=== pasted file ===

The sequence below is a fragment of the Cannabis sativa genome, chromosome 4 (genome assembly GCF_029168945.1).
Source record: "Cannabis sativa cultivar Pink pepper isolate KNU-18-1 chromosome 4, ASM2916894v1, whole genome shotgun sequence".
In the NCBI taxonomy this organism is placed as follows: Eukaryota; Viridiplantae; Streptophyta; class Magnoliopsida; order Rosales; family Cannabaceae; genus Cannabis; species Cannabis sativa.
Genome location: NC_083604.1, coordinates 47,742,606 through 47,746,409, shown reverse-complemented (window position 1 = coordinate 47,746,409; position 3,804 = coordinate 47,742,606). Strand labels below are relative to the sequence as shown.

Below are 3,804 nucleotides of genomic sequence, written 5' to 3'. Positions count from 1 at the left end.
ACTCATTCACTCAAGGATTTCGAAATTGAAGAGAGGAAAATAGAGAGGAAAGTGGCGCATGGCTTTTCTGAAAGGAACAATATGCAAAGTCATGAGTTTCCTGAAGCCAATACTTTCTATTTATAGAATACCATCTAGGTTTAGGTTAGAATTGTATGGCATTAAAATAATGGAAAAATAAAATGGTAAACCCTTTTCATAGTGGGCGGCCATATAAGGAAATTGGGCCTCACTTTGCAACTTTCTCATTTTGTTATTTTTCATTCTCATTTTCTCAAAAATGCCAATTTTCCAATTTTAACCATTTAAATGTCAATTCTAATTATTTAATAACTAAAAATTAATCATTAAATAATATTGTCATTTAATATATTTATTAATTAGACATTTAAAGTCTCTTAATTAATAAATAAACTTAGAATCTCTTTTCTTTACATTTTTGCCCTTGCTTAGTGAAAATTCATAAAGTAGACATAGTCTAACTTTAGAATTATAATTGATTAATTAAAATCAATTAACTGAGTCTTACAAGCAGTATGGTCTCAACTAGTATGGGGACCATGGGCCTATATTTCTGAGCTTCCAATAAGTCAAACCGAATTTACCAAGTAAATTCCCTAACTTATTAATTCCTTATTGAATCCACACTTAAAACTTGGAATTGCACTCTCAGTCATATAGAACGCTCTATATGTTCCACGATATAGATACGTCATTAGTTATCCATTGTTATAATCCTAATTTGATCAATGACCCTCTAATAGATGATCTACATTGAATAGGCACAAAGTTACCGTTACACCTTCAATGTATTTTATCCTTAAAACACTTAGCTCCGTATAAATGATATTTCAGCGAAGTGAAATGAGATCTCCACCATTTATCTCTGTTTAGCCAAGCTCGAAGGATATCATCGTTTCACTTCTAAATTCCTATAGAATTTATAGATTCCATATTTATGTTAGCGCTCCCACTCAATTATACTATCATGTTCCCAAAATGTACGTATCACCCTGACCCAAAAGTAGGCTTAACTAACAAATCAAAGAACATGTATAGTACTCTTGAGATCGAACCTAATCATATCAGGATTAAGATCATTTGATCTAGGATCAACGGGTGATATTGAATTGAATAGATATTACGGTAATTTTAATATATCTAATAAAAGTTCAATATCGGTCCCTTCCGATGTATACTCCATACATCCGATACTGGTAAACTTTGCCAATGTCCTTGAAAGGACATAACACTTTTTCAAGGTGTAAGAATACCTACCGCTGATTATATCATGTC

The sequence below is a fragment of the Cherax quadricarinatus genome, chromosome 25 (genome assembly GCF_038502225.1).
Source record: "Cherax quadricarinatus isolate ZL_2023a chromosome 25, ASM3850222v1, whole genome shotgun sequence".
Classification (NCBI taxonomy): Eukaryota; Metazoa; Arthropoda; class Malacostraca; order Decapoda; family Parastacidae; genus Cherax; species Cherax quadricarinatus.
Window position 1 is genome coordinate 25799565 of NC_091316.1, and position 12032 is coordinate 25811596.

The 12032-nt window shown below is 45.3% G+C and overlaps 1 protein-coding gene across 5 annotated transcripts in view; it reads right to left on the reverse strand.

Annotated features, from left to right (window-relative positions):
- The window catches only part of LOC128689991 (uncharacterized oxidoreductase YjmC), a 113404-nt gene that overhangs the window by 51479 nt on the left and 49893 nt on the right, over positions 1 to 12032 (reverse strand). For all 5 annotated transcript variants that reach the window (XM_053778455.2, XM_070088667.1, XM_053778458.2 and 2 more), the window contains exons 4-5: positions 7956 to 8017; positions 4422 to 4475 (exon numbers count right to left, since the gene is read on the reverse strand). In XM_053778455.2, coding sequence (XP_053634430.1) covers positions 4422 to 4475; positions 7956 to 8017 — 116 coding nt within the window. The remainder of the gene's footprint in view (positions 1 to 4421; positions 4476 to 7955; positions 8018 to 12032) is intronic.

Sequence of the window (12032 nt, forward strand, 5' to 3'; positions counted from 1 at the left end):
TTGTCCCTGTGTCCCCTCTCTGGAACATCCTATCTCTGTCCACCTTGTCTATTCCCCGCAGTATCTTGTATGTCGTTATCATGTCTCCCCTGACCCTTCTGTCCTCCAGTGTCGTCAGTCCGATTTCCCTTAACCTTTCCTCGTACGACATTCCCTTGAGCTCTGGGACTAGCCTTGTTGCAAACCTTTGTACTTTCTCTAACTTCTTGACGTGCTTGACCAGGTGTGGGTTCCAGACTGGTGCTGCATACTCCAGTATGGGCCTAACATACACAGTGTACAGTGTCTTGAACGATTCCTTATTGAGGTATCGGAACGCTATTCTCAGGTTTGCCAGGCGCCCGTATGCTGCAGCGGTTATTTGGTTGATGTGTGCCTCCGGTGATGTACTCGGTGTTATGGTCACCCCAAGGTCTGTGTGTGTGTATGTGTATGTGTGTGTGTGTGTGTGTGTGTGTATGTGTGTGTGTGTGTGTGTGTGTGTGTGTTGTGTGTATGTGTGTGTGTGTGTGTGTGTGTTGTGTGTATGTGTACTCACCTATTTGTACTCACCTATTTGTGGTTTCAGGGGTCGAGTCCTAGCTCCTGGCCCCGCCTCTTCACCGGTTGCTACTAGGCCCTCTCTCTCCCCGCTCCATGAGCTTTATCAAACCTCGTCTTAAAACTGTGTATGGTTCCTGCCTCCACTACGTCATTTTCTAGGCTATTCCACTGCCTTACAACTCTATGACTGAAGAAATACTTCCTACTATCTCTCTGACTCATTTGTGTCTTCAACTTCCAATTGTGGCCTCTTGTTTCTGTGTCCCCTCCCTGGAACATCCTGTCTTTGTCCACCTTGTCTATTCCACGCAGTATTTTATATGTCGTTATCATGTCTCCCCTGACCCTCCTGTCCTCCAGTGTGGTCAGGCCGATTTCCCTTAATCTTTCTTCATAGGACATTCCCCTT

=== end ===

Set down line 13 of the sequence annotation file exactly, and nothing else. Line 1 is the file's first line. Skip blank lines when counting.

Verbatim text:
- The window catches only part of LOC128689991 (uncharacterized oxidoreductase YjmC), a 113404-nt gene that overhangs the window by 51479 nt on the left and 49893 nt on the right, over positions 1 to 12032 (reverse strand). For all 5 annotated transcript variants that reach the window (XM_053778455.2, XM_070088667.1, XM_053778458.2 and 2 more), the window contains exons 4-5: positions 7956 to 8017; positions 4422 to 4475 (exon numbers count right to left, since the gene is read on the reverse strand). In XM_053778455.2, coding sequence (XP_053634430.1) covers positions 4422 to 4475; positions 7956 to 8017 — 116 coding nt within the window. The remainder of the gene's footprint in view (positions 1 to 4421; positions 4476 to 7955; positions 8018 to 12032) is intronic.